Amazing Spider-Man #15 — Writers: Dan Slott and Christos Gage; Pencils: Giuseppe Camuncoli; Inks: Cam Smith; Colors: Marte Gracia
Silver Surfer #5 — Writer: Dan Slott; Art: Michael Allred; Colors: Laura Allred
Punisher #3 — Writer: Becky Cloonan; Art: Steve Dillon; Colors: Frank Martin
Scarlet Witch has to be the best-looking comic on the stands right now: behind the striking, uniformly excellent David Aja covers, each issue since #4 has had a different interior artist; the three before the current one were Javier Pulido, Marguerite Sauvage and Annie Wu, and with this week’s #8 we get the awesome Tula Lotay, whose ethereal coloring and excellent figure work made her work with Warren Ellis on Supreme: Blue Rose such a pleasure. Writer Robinson’s been doing a good job of making each issue a self-contained story, while moving ahead the larger plot about magic being “broken” and Wanda traveling the world to fix it; this episode, about her talks with an analyst, involves little magical combat, but lots of clever plotting and psychological insight. If you’re not reading this book, you’re missing some good stories — and an ongoing parade of artistic talent. Amazing Spider-Man wraps up a three-parter about the power-siphoning bad guy Regent, who’s captured a bunch of heroes and absorbed their powers, leaving it to… well, the cover’s just over there to the above right, so you can see who has to save the day, and considering Spidey and Iron Man are both involved, it’s a fun and logical development. As always, this title’s a decent blend of action, suspense and soap-opera style subplots, a dependable, straight-ahead Marvel comic. Silver Surfer is by Slott, too, but he takes advantage of his stellar artist, Allred, to make it considerably trippier and more cosmic than ASM — and to good effect; as the cover notes, the book’s been nominated for four Eisner awards this year. This issue begins a two-part story, and is a perfect chance for curious readers to sample the book’s charms. Punisher boasts good art, too — by Steve Dillon, whose clear, thin line and ability to draw unblinking, horrible violence committed by seemingly-ordinary people served him well for years on this title, back when he and Garth Ennis were collaborating on it (and after they’d wrapped the similarly-brutal Preacher). Here, writer Becky Cloonan provides him plenty of opportunity to show his talents, and the result’s about as good as you’re going to get for a frank Castle comic. That leaves Doctor Strange, which bills itself as a prelude to the coming movie, and even has a still of Benedict Cumberbatch on the cover. It’s a bit of a bait and switch, though — no Doc inside; instead, we get an origin of sorts for Wong, and a couple of other mystic-arts players, so if you’re only interested in the main character you might want to spend your money on the excellent regular-series Doctor Strange back issues instead.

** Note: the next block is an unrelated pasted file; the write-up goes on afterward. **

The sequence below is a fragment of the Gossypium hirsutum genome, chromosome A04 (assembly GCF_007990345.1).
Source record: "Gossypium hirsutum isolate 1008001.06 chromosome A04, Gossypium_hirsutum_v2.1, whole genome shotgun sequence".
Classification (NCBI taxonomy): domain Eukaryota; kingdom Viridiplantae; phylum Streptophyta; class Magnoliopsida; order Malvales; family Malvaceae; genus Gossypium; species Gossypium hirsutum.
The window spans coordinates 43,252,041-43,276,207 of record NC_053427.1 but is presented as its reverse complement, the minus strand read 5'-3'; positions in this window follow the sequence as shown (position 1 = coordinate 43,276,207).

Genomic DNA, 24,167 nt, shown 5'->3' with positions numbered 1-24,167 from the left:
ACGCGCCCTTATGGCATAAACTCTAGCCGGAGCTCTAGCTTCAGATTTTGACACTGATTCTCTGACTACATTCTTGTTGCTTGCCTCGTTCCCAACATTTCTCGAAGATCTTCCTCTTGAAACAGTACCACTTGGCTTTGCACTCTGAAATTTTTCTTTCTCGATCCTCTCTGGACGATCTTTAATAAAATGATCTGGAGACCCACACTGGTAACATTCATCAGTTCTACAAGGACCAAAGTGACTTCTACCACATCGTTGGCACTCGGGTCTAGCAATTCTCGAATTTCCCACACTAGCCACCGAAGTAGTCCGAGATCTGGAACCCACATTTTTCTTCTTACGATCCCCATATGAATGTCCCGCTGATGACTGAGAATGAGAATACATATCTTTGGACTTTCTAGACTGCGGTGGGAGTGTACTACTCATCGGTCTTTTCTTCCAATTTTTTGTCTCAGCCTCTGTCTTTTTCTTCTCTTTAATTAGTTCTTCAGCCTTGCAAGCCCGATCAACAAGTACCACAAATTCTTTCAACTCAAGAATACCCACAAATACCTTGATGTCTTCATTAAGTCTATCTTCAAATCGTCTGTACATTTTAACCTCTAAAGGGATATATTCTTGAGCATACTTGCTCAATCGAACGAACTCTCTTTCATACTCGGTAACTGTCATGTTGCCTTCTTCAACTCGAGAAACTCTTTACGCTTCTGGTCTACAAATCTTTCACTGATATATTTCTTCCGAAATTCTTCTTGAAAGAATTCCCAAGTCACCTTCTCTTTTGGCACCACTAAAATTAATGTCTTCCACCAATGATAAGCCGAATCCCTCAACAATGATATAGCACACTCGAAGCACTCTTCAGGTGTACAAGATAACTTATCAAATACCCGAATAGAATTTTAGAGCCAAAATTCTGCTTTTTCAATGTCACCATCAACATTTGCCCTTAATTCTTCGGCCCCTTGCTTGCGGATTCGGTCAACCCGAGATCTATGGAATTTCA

Invincible Iron Man #11 — Writer: Brian Michael Bendis; Art: Mike Deodato; Colors: Frank Martin
Totally Awesome Hulk #8 — Writer: Greg Pak; Pencils: Alan Davis; Inks: Mark Farmer; Colors: Chris Sotomayor
Kingpin #1 (of 4) — (Main Story) Writer: Matthew Rosenberg; Art: Ricardo Lopez Ortiz; Colors: Mat Lopes (Second Story) Writer: Matthew Rosenbertg; Pencils: Dalibor Talajic; Inks: Jose Marzan Jr.; Colors: Miroslav Mrva